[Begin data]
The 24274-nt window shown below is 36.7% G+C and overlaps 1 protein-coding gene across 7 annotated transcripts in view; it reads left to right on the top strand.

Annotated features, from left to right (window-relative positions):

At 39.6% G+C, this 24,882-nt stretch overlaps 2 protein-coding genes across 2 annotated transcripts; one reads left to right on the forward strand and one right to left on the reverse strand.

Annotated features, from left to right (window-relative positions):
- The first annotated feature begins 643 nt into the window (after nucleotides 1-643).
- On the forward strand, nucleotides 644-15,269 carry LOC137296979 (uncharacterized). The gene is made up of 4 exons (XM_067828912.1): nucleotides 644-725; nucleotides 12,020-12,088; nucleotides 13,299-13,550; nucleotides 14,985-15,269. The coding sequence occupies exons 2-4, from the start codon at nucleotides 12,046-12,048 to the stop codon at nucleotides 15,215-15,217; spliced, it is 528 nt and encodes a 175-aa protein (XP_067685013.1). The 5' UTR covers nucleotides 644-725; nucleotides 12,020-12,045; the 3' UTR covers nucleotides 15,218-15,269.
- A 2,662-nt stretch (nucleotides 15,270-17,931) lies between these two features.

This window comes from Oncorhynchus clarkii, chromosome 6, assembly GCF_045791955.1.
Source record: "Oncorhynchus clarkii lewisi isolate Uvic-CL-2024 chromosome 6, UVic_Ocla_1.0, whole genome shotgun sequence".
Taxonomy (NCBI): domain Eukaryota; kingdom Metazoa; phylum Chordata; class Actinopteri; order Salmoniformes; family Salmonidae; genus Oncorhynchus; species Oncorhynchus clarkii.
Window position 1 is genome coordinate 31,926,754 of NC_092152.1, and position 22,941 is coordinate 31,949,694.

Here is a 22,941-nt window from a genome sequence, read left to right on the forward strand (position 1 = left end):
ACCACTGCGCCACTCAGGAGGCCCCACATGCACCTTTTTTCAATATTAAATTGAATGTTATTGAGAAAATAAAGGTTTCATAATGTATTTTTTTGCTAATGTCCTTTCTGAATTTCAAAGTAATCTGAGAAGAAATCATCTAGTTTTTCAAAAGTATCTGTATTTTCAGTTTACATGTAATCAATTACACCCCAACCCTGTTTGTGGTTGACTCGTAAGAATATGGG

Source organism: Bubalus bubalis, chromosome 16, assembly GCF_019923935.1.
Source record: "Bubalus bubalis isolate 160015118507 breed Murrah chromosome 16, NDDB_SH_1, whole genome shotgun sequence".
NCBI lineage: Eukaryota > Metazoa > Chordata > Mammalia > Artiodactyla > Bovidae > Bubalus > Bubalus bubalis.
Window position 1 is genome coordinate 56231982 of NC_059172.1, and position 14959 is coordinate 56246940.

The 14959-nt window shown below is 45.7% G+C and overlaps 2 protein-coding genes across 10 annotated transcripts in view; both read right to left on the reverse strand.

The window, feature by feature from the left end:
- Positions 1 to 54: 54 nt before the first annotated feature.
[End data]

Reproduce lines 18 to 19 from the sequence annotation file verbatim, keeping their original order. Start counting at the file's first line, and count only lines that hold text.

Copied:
The 14959-nt window shown below is 45.7% G+C and overlaps 2 protein-coding genes across 10 annotated transcripts in view; both read right to left on the reverse strand.

The window, feature by feature from the left end: